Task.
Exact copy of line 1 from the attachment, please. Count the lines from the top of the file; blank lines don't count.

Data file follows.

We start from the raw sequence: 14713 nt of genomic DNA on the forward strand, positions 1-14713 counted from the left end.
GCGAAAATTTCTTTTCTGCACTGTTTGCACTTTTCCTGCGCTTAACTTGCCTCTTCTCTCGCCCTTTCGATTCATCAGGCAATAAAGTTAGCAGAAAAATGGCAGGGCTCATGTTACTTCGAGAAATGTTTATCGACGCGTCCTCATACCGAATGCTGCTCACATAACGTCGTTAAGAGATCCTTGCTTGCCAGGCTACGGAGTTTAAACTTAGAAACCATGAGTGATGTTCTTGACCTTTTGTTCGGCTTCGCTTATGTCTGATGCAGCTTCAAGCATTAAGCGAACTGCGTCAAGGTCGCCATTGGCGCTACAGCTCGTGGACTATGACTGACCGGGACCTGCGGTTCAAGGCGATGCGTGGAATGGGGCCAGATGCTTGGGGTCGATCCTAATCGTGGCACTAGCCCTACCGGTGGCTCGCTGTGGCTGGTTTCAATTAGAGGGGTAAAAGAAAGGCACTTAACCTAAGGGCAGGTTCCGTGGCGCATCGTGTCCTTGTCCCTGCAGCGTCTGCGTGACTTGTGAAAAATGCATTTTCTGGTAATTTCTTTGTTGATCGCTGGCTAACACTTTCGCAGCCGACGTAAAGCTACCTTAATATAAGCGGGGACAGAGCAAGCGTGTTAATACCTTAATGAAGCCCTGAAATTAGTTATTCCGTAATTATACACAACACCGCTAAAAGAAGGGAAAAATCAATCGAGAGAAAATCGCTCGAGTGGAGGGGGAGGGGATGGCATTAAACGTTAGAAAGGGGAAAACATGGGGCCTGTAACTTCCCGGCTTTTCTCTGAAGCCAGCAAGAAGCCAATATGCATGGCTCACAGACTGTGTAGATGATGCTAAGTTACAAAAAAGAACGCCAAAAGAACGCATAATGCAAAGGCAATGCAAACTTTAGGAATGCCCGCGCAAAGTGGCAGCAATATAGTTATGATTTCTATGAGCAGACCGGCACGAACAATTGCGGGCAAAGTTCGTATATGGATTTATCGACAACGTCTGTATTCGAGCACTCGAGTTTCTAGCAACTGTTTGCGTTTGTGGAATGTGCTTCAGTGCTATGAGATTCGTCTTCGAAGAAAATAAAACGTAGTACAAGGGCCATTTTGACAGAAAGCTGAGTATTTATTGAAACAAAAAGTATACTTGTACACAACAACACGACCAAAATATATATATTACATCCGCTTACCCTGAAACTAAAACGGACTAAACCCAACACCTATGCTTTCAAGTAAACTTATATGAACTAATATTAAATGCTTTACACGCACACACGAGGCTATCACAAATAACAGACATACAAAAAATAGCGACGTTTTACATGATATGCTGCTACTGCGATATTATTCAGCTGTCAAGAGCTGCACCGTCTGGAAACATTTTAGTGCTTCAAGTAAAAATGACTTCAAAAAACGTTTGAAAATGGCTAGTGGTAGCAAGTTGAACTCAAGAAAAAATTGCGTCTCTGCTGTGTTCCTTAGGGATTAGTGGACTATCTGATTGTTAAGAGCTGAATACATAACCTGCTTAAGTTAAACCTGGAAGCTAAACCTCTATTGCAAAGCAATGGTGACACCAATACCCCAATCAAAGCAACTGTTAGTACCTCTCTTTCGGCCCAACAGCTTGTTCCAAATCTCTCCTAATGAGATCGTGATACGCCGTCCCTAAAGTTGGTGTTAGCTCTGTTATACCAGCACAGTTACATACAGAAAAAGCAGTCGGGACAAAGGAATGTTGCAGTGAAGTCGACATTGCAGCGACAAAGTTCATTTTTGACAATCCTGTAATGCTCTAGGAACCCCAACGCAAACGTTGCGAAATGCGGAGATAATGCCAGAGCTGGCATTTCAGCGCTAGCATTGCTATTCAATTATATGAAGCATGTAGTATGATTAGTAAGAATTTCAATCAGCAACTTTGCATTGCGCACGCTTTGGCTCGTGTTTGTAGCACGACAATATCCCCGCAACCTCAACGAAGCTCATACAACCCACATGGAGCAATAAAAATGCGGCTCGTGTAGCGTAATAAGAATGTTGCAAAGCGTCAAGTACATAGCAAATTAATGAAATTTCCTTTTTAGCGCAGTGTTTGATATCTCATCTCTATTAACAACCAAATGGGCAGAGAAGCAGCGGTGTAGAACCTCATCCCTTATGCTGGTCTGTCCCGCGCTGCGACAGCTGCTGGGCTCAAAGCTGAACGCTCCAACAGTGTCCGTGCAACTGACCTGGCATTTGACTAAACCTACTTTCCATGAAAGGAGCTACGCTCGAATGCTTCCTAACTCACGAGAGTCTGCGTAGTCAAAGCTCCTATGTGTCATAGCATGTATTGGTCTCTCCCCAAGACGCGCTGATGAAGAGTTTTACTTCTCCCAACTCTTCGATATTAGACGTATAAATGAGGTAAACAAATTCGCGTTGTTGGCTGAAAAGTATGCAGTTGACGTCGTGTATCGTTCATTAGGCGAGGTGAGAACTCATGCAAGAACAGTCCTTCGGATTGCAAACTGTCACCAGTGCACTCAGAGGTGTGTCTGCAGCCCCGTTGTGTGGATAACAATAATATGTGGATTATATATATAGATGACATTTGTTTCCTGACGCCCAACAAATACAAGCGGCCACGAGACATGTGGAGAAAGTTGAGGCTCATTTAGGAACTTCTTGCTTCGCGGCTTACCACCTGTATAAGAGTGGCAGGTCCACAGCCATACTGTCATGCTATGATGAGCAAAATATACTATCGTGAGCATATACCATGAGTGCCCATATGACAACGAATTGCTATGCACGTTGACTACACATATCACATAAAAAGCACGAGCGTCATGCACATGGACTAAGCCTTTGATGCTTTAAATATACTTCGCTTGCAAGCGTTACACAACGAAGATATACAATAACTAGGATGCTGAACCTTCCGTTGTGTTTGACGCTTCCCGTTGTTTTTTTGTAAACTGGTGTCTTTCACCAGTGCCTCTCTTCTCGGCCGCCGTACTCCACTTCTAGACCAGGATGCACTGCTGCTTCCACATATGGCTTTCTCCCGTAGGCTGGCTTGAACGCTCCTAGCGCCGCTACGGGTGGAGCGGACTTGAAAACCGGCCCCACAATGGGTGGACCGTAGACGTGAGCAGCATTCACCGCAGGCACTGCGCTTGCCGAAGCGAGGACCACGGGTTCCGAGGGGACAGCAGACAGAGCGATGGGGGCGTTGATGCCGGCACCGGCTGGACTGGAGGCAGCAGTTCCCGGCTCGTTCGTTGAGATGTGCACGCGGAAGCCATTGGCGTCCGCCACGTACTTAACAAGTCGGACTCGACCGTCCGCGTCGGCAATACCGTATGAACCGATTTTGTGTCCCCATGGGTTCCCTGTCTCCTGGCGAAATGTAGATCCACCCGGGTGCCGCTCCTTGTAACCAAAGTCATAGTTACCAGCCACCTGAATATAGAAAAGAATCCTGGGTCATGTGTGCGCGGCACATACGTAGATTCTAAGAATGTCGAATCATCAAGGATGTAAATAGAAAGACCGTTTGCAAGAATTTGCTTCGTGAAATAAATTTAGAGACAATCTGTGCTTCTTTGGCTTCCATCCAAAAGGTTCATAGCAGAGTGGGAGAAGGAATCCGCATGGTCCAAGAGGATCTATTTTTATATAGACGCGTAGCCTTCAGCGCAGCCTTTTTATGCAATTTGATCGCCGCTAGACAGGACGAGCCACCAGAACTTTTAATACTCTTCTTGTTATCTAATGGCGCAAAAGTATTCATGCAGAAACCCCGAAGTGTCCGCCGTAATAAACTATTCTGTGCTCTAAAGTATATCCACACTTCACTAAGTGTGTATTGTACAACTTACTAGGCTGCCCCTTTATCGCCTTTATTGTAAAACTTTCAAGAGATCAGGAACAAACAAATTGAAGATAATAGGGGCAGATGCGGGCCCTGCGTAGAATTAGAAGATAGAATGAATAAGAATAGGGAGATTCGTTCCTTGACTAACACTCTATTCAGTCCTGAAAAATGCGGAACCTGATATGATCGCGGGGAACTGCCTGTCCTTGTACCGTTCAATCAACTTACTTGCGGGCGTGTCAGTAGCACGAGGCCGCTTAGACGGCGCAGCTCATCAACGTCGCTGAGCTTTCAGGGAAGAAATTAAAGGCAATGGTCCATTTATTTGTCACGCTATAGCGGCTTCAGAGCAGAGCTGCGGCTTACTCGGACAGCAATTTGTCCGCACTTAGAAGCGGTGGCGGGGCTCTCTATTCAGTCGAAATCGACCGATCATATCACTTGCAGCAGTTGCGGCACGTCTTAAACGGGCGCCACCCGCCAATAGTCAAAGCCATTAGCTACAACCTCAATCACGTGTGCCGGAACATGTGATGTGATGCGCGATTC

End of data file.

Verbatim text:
We start from the raw sequence: 14713 nt of genomic DNA on the forward strand, positions 1-14713 counted from the left end.